Not long ago, the song count on my iTunes passed the 20,000 mark. This milestone was precipitated by a month-long orgy of uploading, during which I transferred my entire compact disc collection to my laptop computer. In the weeks since, I’ve been selling the CDs on Ebay, steadily emptying my shelves of these relics of a now-quaint earlier digital age, when we believed that recordings already dissolved into bytes and bits of data needed to be stored in polycarbornate plastic Frisbees lodged in polystyrene cases, with paper inserts and lyric sheets and pretty pictures on the front. The CD purge has been accompanied by a tiny pang, as I’ve thought back on the hours and, especially, the dollars, spent acquiring the CDs—the care with which I’d packed them up and schlepped them from apartment to apartment—all the love I’d lavished on them: the meticulous alphabetizing and arranging and other absurd, fetishistic rituals familiar to anyone who has ever collected records. On the other hand: I weep not for the objects themselves. Of all the formats created in the more-than-century-long history of the recording industry—Edison wax cylinders, 78 rpm shellac discs, LPs, even 8-Track cassettes—I submit that the compact disc housed in a jewel case is the dumbest and ugliest of all, and the most poorly engineered. Why is it that every single time I’ve ever dropped a jewel case, even from a height of just two inches, those little hinges on either side of the front lid have snapped clean off?
As I’ve trundled my Ebay sales off to the post office, my feeling of satisfaction has graded occasionally into self-satisfaction. I’m a music critic closing in on the age of 40, and it has been pleasant to imagine that getting rid of those hundreds of CDs was a sign of maturity—that I had at last achieved an asceticism and Olympian distance befitting a mandarin, casting off my old collector’s acquisitiveness and fanboyism, freed from the need for anything but music itself. I toggled off the option that uploads tiny jpgs of album covers to my iPod, and savored the starkness of the readout on the screen: just the name of the singer and the title of the song, what more do you need? Recently, for the first time in a dog’s age, I went into a record store—remember those?—and I caught myself feeling smug, watching the indie rock kids earnestly thumbing through the racks and carting their purchases home to Williamsburg. Didn’t they realize that we’d left all that behind in the last century?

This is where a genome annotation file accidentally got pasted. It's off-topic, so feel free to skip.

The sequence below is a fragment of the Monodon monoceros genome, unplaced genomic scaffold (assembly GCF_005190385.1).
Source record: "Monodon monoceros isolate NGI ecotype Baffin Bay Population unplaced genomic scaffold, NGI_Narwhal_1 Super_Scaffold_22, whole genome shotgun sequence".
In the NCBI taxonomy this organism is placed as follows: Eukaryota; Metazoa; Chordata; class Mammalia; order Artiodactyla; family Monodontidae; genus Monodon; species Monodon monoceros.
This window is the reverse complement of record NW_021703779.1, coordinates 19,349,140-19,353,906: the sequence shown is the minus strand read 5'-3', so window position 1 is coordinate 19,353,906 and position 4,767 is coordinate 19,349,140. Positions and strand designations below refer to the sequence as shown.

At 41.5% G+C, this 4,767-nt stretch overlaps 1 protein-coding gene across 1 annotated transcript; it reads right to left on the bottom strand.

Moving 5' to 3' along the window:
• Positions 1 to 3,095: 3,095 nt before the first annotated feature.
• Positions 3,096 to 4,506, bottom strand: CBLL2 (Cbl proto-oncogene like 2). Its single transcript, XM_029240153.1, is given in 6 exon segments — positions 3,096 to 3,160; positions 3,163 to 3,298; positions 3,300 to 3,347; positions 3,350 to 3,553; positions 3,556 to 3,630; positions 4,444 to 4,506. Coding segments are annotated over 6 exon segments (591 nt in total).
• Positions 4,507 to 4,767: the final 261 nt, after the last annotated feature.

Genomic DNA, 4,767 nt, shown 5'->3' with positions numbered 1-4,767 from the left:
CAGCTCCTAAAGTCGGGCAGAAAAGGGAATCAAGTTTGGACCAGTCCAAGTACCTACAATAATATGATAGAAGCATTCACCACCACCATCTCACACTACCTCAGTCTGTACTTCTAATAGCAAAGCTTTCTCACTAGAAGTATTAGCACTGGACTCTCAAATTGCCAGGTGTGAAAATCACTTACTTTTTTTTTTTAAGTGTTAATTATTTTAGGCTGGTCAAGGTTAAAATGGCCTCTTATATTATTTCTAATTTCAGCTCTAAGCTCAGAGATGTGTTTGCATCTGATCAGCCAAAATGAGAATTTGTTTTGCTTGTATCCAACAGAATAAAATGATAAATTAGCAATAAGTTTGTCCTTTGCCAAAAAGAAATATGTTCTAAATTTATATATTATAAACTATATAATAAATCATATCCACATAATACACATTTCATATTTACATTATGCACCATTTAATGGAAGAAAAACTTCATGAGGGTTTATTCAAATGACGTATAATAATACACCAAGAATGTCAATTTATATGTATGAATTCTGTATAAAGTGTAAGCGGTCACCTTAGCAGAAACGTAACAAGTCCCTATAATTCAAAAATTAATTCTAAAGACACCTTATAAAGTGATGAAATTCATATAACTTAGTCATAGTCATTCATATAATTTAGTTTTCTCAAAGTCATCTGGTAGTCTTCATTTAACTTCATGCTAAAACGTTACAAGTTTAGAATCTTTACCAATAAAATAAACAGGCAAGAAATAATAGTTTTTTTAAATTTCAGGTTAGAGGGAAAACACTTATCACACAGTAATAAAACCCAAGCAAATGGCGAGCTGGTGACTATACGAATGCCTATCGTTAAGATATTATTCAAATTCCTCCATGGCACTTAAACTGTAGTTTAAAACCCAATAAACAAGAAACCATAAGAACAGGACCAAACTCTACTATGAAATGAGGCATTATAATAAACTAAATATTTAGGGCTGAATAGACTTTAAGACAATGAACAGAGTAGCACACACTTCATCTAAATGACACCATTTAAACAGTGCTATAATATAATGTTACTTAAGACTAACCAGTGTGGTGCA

But the truth is, the desire for pop music stuff—for a thing to go with the sound—is historical, and it is eternal. The evidence can be found, in teetering piles, on the very shelves where my compact discs once sat. You see, nearly every dime I’ve earned on Ebay selling the CDs has gone into my Paypal account, and then straight out again, to online merchants of turn-of-the-century popular song sheet music.